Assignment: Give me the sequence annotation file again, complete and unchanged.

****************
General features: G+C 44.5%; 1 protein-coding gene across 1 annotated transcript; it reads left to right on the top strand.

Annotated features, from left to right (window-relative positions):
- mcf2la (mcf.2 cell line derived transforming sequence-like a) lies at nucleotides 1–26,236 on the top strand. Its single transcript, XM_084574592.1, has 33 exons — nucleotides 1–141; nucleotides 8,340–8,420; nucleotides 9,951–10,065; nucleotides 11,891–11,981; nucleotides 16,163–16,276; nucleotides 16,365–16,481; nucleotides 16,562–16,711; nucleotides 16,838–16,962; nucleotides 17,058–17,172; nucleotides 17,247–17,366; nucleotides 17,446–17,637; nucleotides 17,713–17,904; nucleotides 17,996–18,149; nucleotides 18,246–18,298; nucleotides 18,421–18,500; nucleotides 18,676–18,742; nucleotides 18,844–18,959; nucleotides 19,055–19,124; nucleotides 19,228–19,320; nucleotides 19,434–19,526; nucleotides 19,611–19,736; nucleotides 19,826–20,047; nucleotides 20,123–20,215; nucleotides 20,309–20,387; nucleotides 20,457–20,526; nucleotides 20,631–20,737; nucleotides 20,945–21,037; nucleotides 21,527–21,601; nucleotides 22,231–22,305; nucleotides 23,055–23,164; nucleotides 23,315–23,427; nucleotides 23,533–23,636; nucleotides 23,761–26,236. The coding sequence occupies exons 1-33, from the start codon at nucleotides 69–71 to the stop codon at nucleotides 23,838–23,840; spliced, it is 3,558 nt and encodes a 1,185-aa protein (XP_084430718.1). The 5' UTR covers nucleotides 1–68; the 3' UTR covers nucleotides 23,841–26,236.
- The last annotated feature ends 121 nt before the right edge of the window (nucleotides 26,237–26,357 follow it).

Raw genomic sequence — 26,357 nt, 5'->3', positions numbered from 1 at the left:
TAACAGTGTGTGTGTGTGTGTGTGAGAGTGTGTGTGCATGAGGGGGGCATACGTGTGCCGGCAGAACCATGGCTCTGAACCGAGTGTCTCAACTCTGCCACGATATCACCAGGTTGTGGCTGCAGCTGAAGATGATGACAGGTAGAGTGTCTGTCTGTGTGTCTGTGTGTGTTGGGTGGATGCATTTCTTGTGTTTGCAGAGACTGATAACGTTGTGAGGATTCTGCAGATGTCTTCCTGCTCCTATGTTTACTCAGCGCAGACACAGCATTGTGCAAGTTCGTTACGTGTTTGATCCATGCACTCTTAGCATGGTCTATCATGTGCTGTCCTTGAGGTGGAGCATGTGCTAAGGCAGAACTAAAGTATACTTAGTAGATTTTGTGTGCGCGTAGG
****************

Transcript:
General features: G+C 44.5%; 1 protein-coding gene across 1 annotated transcript; it reads left to right on the top strand.

Annotated features, from left to right (window-relative positions):
- mcf2la (mcf.2 cell line derived transforming sequence-like a) lies at nucleotides 1–26,236 on the top strand. Its single transcript, XM_084574592.1, has 33 exons — nucleotides 1–141; nucleotides 8,340–8,420; nucleotides 9,951–10,065; nucleotides 11,891–11,981; nucleotides 16,163–16,276; nucleotides 16,365–16,481; nucleotides 16,562–16,711; nucleotides 16,838–16,962; nucleotides 17,058–17,172; nucleotides 17,247–17,366; nucleotides 17,446–17,637; nucleotides 17,713–17,904; nucleotides 17,996–18,149; nucleotides 18,246–18,298; nucleotides 18,421–18,500; nucleotides 18,676–18,742; nucleotides 18,844–18,959; nucleotides 19,055–19,124; nucleotides 19,228–19,320; nucleotides 19,434–19,526; nucleotides 19,611–19,736; nucleotides 19,826–20,047; nucleotides 20,123–20,215; nucleotides 20,309–20,387; nucleotides 20,457–20,526; nucleotides 20,631–20,737; nucleotides 20,945–21,037; nucleotides 21,527–21,601; nucleotides 22,231–22,305; nucleotides 23,055–23,164; nucleotides 23,315–23,427; nucleotides 23,533–23,636; nucleotides 23,761–26,236. The coding sequence occupies exons 1-33, from the start codon at nucleotides 69–71 to the stop codon at nucleotides 23,838–23,840; spliced, it is 3,558 nt and encodes a 1,185-aa protein (XP_084430718.1). The 5' UTR covers nucleotides 1–68; the 3' UTR covers nucleotides 23,841–26,236.
- The last annotated feature ends 121 nt before the right edge of the window (nucleotides 26,237–26,357 follow it).

Raw genomic sequence — 26,357 nt, 5'->3', positions numbered from 1 at the left:
TAACAGTGTGTGTGTGTGTGTGTGAGAGTGTGTGTGCATGAGGGGGGCATACGTGTGCCGGCAGAACCATGGCTCTGAACCGAGTGTCTCAACTCTGCCACGATATCACCAGGTTGTGGCTGCAGCTGAAGATGATGACAGGTAGAGTGTCTGTCTGTGTGTCTGTGTGTGTTGGGTGGATGCATTTCTTGTGTTTGCAGAGACTGATAACGTTGTGAGGATTCTGCAGATGTCTTCCTGCTCCTATGTTTACTCAGCGCAGACACAGCATTGTGCAAGTTCGTTACGTGTTTGATCCATGCACTCTTAGCATGGTCTATCATGTGCTGTCCTTGAGGTGGAGCATGTGCTAAGGCAGAACTAAAGTATACTTAGTAGATTTTGTGTGCGCGTAGG